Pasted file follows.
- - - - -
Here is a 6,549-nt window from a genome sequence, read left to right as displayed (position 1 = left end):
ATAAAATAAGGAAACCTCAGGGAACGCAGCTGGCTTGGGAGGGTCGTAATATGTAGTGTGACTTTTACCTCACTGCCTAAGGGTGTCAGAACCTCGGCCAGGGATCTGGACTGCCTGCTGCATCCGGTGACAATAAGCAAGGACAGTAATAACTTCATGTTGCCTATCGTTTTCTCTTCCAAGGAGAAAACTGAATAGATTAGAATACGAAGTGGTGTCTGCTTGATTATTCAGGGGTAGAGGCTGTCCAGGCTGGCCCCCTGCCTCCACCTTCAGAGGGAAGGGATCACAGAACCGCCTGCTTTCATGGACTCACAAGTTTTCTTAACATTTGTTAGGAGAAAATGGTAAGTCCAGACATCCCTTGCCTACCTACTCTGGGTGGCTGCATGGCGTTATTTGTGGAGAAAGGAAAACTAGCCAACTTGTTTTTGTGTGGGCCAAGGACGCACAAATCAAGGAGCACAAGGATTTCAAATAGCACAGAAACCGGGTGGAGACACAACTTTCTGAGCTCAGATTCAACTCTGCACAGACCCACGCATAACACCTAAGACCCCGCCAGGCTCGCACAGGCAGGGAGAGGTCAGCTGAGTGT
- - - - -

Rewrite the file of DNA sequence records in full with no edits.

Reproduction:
Here is a 6,549-nt window from a genome sequence, read left to right as displayed (position 1 = left end):
ATAAAATAAGGAAACCTCAGGGAACGCAGCTGGCTTGGGAGGGTCGTAATATGTAGTGTGACTTTTACCTCACTGCCTAAGGGTGTCAGAACCTCGGCCAGGGATCTGGACTGCCTGCTGCATCCGGTGACAATAAGCAAGGACAGTAATAACTTCATGTTGCCTATCGTTTTCTCTTCCAAGGAGAAAACTGAATAGATTAGAATACGAAGTGGTGTCTGCTTGATTATTCAGGGGTAGAGGCTGTCCAGGCTGGCCCCCTGCCTCCACCTTCAGAGGGAAGGGATCACAGAACCGCCTGCTTTCATGGACTCACAAGTTTTCTTAACATTTGTTAGGAGAAAATGGTAAGTCCAGACATCCCTTGCCTACCTACTCTGGGTGGCTGCATGGCGTTATTTGTGGAGAAAGGAAAACTAGCCAACTTGTTTTTGTGTGGGCCAAGGACGCACAAATCAAGGAGCACAAGGATTTCAAATAGCACAGAAACCGGGTGGAGACACAACTTTCTGAGCTCAGATTCAACTCTGCACAGACCCACGCATAACACCTAAGACCCCGCCAGGCTCGCACAGGCAGGGAGAGGTCAGCTGAGTGT